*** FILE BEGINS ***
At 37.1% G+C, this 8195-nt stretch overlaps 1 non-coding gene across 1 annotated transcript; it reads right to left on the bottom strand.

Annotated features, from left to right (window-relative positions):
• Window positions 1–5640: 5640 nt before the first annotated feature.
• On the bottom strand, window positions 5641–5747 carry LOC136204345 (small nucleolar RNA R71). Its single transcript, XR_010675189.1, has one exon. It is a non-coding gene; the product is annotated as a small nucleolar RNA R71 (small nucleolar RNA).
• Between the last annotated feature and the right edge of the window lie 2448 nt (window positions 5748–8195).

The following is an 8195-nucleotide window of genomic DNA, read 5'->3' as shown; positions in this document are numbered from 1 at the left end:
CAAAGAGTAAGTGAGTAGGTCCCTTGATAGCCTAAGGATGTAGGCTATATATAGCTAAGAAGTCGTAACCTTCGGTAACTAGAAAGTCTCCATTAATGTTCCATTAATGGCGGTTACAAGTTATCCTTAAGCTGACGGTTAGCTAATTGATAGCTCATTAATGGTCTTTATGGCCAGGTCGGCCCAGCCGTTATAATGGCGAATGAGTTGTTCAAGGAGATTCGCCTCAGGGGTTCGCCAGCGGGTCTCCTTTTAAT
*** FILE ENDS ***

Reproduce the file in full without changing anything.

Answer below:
At 37.1% G+C, this 8195-nt stretch overlaps 1 non-coding gene across 1 annotated transcript; it reads right to left on the bottom strand.

Annotated features, from left to right (window-relative positions):
• Window positions 1–5640: 5640 nt before the first annotated feature.
• On the bottom strand, window positions 5641–5747 carry LOC136204345 (small nucleolar RNA R71). Its single transcript, XR_010675189.1, has one exon. It is a non-coding gene; the product is annotated as a small nucleolar RNA R71 (small nucleolar RNA).
• Between the last annotated feature and the right edge of the window lie 2448 nt (window positions 5748–8195).

The following is an 8195-nucleotide window of genomic DNA, read 5'->3' as shown; positions in this document are numbered from 1 at the left end:
CAAAGAGTAAGTGAGTAGGTCCCTTGATAGCCTAAGGATGTAGGCTATATATAGCTAAGAAGTCGTAACCTTCGGTAACTAGAAAGTCTCCATTAATGTTCCATTAATGGCGGTTACAAGTTATCCTTAAGCTGACGGTTAGCTAATTGATAGCTCATTAATGGTCTTTATGGCCAGGTCGGCCCAGCCGTTATAATGGCGAATGAGTTGTTCAAGGAGATTCGCCTCAGGGGTTCGCCAGCGGGTCTCCTTTTAAT